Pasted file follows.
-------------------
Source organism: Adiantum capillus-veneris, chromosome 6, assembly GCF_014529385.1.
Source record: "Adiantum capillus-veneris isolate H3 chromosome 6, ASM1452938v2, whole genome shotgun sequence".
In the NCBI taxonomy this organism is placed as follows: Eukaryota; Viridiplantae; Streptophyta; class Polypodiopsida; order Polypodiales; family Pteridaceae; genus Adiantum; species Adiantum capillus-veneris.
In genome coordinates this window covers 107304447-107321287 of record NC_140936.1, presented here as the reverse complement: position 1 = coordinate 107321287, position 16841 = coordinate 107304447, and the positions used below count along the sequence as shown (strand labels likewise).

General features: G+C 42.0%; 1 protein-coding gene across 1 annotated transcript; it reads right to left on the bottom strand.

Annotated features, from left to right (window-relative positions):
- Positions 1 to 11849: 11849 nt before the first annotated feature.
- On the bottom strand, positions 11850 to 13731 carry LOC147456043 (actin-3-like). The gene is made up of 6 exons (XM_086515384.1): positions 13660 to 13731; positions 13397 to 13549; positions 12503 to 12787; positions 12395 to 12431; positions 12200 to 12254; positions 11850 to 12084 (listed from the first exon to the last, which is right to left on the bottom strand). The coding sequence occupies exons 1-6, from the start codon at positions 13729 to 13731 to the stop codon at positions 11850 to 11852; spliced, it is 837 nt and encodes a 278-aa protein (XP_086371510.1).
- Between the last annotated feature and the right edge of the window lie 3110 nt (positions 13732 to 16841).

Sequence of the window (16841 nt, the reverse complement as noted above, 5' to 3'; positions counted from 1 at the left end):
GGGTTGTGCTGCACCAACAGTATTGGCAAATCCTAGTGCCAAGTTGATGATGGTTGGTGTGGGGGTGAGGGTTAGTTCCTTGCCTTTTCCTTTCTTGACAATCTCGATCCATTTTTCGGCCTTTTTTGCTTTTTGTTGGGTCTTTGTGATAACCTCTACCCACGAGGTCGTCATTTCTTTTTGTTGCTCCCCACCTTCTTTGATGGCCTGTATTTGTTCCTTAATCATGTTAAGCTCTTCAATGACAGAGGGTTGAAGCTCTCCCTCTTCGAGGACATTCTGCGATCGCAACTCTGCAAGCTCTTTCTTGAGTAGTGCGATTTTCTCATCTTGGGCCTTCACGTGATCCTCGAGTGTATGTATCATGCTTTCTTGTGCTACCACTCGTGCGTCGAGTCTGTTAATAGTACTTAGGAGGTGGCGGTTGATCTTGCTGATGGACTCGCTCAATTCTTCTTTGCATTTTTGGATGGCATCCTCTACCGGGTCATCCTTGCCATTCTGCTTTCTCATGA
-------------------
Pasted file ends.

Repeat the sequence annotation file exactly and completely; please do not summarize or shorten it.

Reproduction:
Source organism: Adiantum capillus-veneris, chromosome 6, assembly GCF_014529385.1.
Source record: "Adiantum capillus-veneris isolate H3 chromosome 6, ASM1452938v2, whole genome shotgun sequence".
In the NCBI taxonomy this organism is placed as follows: Eukaryota; Viridiplantae; Streptophyta; class Polypodiopsida; order Polypodiales; family Pteridaceae; genus Adiantum; species Adiantum capillus-veneris.
In genome coordinates this window covers 107304447-107321287 of record NC_140936.1, presented here as the reverse complement: position 1 = coordinate 107321287, position 16841 = coordinate 107304447, and the positions used below count along the sequence as shown (strand labels likewise).

General features: G+C 42.0%; 1 protein-coding gene across 1 annotated transcript; it reads right to left on the bottom strand.

Annotated features, from left to right (window-relative positions):
- Positions 1 to 11849: 11849 nt before the first annotated feature.
- On the bottom strand, positions 11850 to 13731 carry LOC147456043 (actin-3-like). The gene is made up of 6 exons (XM_086515384.1): positions 13660 to 13731; positions 13397 to 13549; positions 12503 to 12787; positions 12395 to 12431; positions 12200 to 12254; positions 11850 to 12084 (listed from the first exon to the last, which is right to left on the bottom strand). The coding sequence occupies exons 1-6, from the start codon at positions 13729 to 13731 to the stop codon at positions 11850 to 11852; spliced, it is 837 nt and encodes a 278-aa protein (XP_086371510.1).
- Between the last annotated feature and the right edge of the window lie 3110 nt (positions 13732 to 16841).

Sequence of the window (16841 nt, the reverse complement as noted above, 5' to 3'; positions counted from 1 at the left end):
GGGTTGTGCTGCACCAACAGTATTGGCAAATCCTAGTGCCAAGTTGATGATGGTTGGTGTGGGGGTGAGGGTTAGTTCCTTGCCTTTTCCTTTCTTGACAATCTCGATCCATTTTTCGGCCTTTTTTGCTTTTTGTTGGGTCTTTGTGATAACCTCTACCCACGAGGTCGTCATTTCTTTTTGTTGCTCCCCACCTTCTTTGATGGCCTGTATTTGTTCCTTAATCATGTTAAGCTCTTCAATGACAGAGGGTTGAAGCTCTCCCTCTTCGAGGACATTCTGCGATCGCAACTCTGCAAGCTCTTTCTTGAGTAGTGCGATTTTCTCATCTTGGGCCTTCACGTGATCCTCGAGTGTATGTATCATGCTTTCTTGTGCTACCACTCGTGCGTCGAGTCTGTTAATAGTACTTAGGAGGTGGCGGTTGATCTTGCTGATGGACTCGCTCAATTCTTCTTTGCATTTTTGGATGGCATCCTCTACCGGGTCATCCTTGCCATTCTGCTTTCTCATGA